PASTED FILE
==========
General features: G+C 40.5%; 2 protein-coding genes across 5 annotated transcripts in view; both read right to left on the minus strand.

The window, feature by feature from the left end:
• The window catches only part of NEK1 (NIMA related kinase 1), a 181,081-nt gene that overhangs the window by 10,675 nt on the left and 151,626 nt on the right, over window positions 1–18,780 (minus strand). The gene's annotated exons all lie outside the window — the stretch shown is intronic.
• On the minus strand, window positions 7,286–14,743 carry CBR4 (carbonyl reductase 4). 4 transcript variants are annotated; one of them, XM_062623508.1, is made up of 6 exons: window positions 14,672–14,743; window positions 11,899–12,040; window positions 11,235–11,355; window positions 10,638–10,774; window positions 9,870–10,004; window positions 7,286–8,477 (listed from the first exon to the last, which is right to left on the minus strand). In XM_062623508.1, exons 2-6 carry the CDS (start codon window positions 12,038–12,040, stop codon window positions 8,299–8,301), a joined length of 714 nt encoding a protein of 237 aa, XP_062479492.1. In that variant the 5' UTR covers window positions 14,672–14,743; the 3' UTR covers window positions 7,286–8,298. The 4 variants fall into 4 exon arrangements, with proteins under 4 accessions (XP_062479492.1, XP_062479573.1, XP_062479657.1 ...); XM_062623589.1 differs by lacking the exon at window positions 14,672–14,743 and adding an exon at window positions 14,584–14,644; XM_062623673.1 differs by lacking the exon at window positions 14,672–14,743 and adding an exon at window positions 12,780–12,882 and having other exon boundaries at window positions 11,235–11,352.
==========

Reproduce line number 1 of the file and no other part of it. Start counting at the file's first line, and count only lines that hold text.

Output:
General features: G+C 40.5%; 2 protein-coding genes across 5 annotated transcripts in view; both read right to left on the minus strand.